Who Is Maria Taveras?

Maria Taveras in her psychotherapy office. Photograph by Sebastian Zimmerman, author of the book Fifty Shrinks.

Maria Taveras in her psychotherapy office. Photograph by Sebastian Zimmerman, author of the book Fifty Shrinks.

Maria Taveras is an exceptionally experienced, uniquely qualified psychotherapist with 25 years of private practice in New York City.

She is both a certified Jungian analyst and a licensed clinical social worker.

She is one of the featured psychotherapists and the only Jungian analyst interviewed and photographed for the recent book Fifty Shrinks.

Her psychotherapy office is conveniently located near Grand Central Terminal on East 39th Street between Park Avenue and Lexington Avenue.

To explore the possibility of psychotherapy with Maria Taveras, e-mail or telephone her.
E-mail: mariataverasnyc@gmail.com
Telephone: 212-683-7253

Psychotherapy with Maria Taveras

Maria Taveras offers psychotherapy for individuals and couples. Psychotherapy with her is a confidential, nonjudgmental, collaborative, and compassionate process.

Clients in psychotherapy with Maria Taveras are legally eligible to request that insurance companies reimburse them for a percentage of usual and customary fees for sessions.

These are among the issues for which Maria Taveras offers psychotherapy:

  • Relationships
  • Trauma and Post-Traumatic Stress
  • Depression
  • Mid-Life Transition
  • Anxiety or Fears
  • Spirituality
  • Divorce
  • Gay, Lesbian, and Transgender Issues
  • Loss, Grief, and Mourning
  • Alternative Lifestyles
  • Identity and Individuation
  • Aging and Generativity

Living a Creative Life

Psychotherapy with Maria Taveras radically enhances opportunities to live a creative life. Maria Taveras has special expertise with the creative process. She emphasizes empathy, intuition, spontaneity, and patience as qualities that facilitate creativity. As a psychotherapist, she provides access to the secret, mysterious, innermost sources of creativity in the unconscious. She especially values dreams for the profoundly inspirational surprises, beautifully authentic challenges, and emotionally intelligent truths they convey.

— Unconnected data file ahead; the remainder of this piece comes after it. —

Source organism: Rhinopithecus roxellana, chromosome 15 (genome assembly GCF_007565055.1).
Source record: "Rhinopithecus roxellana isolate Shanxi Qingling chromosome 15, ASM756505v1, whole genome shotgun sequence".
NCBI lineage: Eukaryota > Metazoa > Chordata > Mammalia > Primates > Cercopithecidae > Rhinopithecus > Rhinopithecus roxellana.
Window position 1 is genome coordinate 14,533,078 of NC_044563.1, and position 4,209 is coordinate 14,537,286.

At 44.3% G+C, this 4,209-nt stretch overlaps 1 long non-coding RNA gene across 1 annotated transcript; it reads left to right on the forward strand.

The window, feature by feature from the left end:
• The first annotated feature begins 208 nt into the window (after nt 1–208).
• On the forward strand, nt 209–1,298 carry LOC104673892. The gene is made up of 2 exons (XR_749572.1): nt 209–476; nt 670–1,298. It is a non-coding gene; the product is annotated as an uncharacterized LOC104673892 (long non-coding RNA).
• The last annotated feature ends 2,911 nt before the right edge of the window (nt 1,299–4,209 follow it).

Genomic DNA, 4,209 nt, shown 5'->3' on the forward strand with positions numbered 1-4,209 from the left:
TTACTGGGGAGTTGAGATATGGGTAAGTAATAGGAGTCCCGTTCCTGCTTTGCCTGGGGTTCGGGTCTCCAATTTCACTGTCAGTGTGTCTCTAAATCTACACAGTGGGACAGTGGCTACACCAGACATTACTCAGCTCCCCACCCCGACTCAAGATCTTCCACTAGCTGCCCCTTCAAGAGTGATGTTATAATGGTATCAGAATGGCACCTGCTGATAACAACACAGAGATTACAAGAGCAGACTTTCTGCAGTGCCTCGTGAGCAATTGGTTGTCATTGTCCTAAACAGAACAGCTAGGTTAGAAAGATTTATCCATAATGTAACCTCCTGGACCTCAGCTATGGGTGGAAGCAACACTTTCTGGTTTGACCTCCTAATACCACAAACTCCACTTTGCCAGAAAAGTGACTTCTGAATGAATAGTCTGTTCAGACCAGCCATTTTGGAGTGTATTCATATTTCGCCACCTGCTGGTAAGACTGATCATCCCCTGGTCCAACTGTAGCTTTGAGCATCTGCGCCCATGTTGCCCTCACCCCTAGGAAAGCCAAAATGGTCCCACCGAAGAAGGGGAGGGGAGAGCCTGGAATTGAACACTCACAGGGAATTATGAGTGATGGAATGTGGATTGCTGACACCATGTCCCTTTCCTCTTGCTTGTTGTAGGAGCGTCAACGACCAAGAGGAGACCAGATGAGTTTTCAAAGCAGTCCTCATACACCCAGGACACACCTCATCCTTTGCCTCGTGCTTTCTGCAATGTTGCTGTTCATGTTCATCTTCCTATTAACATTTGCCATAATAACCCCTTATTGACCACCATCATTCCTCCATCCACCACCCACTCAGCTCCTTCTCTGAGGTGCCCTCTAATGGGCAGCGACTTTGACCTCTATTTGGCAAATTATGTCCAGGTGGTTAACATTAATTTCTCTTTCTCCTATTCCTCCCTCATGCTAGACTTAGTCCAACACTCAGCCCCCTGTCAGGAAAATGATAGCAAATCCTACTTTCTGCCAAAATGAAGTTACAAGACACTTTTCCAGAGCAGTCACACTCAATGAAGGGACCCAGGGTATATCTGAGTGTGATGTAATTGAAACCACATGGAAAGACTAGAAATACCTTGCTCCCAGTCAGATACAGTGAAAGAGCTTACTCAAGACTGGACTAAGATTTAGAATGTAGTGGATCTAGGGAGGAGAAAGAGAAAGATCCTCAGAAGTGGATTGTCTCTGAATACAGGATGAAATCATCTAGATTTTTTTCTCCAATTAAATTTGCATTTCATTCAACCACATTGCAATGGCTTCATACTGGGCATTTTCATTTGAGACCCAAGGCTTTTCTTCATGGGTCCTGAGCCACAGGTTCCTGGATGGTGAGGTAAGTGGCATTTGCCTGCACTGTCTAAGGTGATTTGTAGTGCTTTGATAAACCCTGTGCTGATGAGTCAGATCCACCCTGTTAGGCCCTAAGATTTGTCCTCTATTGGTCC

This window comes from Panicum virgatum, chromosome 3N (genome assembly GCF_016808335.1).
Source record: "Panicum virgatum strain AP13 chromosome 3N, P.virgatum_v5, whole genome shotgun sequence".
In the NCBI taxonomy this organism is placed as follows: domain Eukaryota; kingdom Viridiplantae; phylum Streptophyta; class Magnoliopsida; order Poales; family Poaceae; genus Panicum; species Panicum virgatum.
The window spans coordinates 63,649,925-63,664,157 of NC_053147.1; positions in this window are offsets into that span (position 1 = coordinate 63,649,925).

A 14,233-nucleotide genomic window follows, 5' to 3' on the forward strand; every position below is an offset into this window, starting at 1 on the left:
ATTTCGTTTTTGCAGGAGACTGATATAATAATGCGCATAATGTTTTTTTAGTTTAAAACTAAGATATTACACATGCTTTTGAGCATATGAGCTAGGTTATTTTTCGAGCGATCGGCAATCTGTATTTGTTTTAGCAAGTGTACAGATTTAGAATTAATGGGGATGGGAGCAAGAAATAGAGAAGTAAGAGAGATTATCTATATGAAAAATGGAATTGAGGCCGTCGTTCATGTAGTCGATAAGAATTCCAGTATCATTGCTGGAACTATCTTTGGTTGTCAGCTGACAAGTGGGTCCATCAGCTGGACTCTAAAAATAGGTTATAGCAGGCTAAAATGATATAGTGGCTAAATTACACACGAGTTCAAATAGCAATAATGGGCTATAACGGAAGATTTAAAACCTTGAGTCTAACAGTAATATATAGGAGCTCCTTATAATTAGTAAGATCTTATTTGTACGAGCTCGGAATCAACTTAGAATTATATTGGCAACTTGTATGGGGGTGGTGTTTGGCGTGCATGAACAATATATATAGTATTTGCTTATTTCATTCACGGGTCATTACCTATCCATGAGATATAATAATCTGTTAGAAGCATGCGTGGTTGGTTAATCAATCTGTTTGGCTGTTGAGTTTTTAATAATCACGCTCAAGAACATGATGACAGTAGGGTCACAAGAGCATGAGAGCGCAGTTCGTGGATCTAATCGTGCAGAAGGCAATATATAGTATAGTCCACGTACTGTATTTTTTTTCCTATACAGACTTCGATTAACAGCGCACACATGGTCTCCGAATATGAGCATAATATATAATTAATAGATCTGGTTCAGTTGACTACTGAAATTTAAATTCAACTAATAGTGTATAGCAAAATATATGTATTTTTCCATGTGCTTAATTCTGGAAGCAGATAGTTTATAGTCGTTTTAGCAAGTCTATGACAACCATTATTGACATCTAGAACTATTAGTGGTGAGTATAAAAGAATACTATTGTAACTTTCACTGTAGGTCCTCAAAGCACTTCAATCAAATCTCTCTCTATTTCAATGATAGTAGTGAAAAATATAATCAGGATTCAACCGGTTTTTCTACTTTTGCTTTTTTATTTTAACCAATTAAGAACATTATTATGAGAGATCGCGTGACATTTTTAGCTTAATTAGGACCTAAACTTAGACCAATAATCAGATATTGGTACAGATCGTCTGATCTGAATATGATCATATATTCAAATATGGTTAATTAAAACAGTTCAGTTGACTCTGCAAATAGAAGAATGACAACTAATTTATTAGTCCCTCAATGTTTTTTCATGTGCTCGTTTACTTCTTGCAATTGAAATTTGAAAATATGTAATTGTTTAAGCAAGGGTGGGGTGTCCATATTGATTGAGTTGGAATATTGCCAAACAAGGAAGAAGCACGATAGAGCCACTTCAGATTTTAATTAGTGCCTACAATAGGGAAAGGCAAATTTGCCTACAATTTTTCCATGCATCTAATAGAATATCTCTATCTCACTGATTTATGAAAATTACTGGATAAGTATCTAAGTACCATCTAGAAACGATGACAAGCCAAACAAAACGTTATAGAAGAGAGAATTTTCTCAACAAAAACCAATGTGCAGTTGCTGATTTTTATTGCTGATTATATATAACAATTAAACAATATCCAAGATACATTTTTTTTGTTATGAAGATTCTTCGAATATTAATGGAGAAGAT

Maria Taveras considers creative expression absolutely essential for a sane, humane existence. She believes that the ultimate purpose of psychotherapy is to exercise creative imagination in order to achieve creative transformation.

Maria Taveras as an Artist, Speaker, Writer, and Teacher

Maria Taveras lives what she believes. She pursues an impressive variety of professional activities. She is an acclaimed artist as well as an accomplished speaker, writer, and teacher.

Maria Taveras is an award-winning painter and sculptor of Dream Art. As an artist, she explores the creative process in an intimately personal way by painting and sculpting images that emerge from the unconscious in her own dreams. Her Dream Art has been honored with a Gradiva Award by the National Association for the Advancement of Psychoanalysis and has been exhibited in New York, London, Cape Town, Montreal, and San Francisco.

One recent year, 2015, demonstrates just how dynamically active Maria Taveras is as a speaker, writer, and teacher. In 2015, at the invitation of Jungian analysts in Russia, she delivered a keynote address at the annual conference of the Moscow Association for Analytical Psychology. At the C.G. Jung Foundation of New York, she presented a two-part lecture series on “Transcendence and Creativity,” in which she discussed “Going beyond the Limits of Ordinary Experience,” “The Life of Art and the Art of Life,” and “The Archetype of Genius.” She published an article, “A Jungian Aesthetic: Art, Active Imagination, and the Creative Process,” that she had previously delivered as a presentation at the most recent international congress of Jungian analysts in Copenhagen. She conducted a five-week workshop in which participants shared with other members of the group recent dreams they had recorded, drew color pictures of scenes from those dreams, and collectively compiled the texts and images which they then digitally scanned and printed as a souvenir “Yellow Book” evocative of the Red Book in which C.G. Jung transcribed and illustrated the fantasies that he deliberately induced as an experimental encounter with the unconscious.